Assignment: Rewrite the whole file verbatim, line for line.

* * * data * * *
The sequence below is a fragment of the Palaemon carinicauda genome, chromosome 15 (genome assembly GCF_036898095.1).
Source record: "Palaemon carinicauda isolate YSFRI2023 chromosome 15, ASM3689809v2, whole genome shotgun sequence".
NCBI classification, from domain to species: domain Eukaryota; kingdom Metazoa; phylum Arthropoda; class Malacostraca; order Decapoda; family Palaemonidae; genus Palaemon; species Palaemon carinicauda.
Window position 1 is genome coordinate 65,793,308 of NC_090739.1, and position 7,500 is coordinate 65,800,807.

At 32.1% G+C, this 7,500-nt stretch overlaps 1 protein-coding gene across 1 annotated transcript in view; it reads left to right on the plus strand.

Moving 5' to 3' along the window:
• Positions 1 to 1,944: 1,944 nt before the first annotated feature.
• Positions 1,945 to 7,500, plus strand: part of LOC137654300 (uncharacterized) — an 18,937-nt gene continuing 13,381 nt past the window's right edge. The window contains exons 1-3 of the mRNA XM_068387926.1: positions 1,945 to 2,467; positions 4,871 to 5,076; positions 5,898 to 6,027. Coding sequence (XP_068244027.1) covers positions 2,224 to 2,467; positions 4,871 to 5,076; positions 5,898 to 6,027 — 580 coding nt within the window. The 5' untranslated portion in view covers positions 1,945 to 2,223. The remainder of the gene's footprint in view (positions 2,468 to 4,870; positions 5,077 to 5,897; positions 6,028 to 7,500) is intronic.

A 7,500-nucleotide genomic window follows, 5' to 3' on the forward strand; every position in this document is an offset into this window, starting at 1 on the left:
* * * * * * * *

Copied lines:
The sequence below is a fragment of the Palaemon carinicauda genome, chromosome 15 (genome assembly GCF_036898095.1).
Source record: "Palaemon carinicauda isolate YSFRI2023 chromosome 15, ASM3689809v2, whole genome shotgun sequence".
NCBI classification, from domain to species: domain Eukaryota; kingdom Metazoa; phylum Arthropoda; class Malacostraca; order Decapoda; family Palaemonidae; genus Palaemon; species Palaemon carinicauda.
Window position 1 is genome coordinate 65,793,308 of NC_090739.1, and position 7,500 is coordinate 65,800,807.

At 32.1% G+C, this 7,500-nt stretch overlaps 1 protein-coding gene across 1 annotated transcript in view; it reads left to right on the plus strand.

Moving 5' to 3' along the window:
• Positions 1 to 1,944: 1,944 nt before the first annotated feature.
• Positions 1,945 to 7,500, plus strand: part of LOC137654300 (uncharacterized) — an 18,937-nt gene continuing 13,381 nt past the window's right edge. The window contains exons 1-3 of the mRNA XM_068387926.1: positions 1,945 to 2,467; positions 4,871 to 5,076; positions 5,898 to 6,027. Coding sequence (XP_068244027.1) covers positions 2,224 to 2,467; positions 4,871 to 5,076; positions 5,898 to 6,027 — 580 coding nt within the window. The 5' untranslated portion in view covers positions 1,945 to 2,223. The remainder of the gene's footprint in view (positions 2,468 to 4,870; positions 5,077 to 5,897; positions 6,028 to 7,500) is intronic.

A 7,500-nucleotide genomic window follows, 5' to 3' on the forward strand; every position in this document is an offset into this window, starting at 1 on the left: